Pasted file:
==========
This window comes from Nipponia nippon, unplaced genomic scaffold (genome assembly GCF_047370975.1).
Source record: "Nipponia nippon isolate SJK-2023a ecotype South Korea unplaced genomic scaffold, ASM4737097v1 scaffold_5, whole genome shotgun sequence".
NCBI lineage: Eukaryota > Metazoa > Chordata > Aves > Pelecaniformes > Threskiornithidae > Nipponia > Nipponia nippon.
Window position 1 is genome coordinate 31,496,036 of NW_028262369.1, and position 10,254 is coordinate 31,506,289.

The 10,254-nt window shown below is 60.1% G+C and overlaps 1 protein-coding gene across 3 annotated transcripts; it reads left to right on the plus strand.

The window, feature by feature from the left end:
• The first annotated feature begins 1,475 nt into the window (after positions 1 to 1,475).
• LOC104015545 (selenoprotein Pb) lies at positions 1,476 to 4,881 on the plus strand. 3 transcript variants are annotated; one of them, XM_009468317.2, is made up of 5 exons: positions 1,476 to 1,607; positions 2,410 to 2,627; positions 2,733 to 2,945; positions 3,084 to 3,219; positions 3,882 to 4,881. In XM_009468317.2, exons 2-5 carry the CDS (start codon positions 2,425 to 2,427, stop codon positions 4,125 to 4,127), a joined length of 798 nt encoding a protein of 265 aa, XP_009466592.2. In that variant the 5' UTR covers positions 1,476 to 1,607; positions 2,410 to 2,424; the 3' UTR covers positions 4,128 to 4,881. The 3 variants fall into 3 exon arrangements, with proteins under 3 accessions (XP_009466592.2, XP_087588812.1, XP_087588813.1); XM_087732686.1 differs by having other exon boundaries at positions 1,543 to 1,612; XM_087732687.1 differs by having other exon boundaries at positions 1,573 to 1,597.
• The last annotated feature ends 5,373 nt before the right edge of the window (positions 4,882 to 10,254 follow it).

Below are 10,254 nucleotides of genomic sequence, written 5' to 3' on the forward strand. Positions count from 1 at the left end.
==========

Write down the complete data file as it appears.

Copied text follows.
This window comes from Nipponia nippon, unplaced genomic scaffold (genome assembly GCF_047370975.1).
Source record: "Nipponia nippon isolate SJK-2023a ecotype South Korea unplaced genomic scaffold, ASM4737097v1 scaffold_5, whole genome shotgun sequence".
NCBI lineage: Eukaryota > Metazoa > Chordata > Aves > Pelecaniformes > Threskiornithidae > Nipponia > Nipponia nippon.
Window position 1 is genome coordinate 31,496,036 of NW_028262369.1, and position 10,254 is coordinate 31,506,289.

The 10,254-nt window shown below is 60.1% G+C and overlaps 1 protein-coding gene across 3 annotated transcripts; it reads left to right on the plus strand.

The window, feature by feature from the left end:
• The first annotated feature begins 1,475 nt into the window (after positions 1 to 1,475).
• LOC104015545 (selenoprotein Pb) lies at positions 1,476 to 4,881 on the plus strand. 3 transcript variants are annotated; one of them, XM_009468317.2, is made up of 5 exons: positions 1,476 to 1,607; positions 2,410 to 2,627; positions 2,733 to 2,945; positions 3,084 to 3,219; positions 3,882 to 4,881. In XM_009468317.2, exons 2-5 carry the CDS (start codon positions 2,425 to 2,427, stop codon positions 4,125 to 4,127), a joined length of 798 nt encoding a protein of 265 aa, XP_009466592.2. In that variant the 5' UTR covers positions 1,476 to 1,607; positions 2,410 to 2,424; the 3' UTR covers positions 4,128 to 4,881. The 3 variants fall into 3 exon arrangements, with proteins under 3 accessions (XP_009466592.2, XP_087588812.1, XP_087588813.1); XM_087732686.1 differs by having other exon boundaries at positions 1,543 to 1,612; XM_087732687.1 differs by having other exon boundaries at positions 1,573 to 1,597.
• The last annotated feature ends 5,373 nt before the right edge of the window (positions 4,882 to 10,254 follow it).

Below are 10,254 nucleotides of genomic sequence, written 5' to 3' on the forward strand. Positions count from 1 at the left end.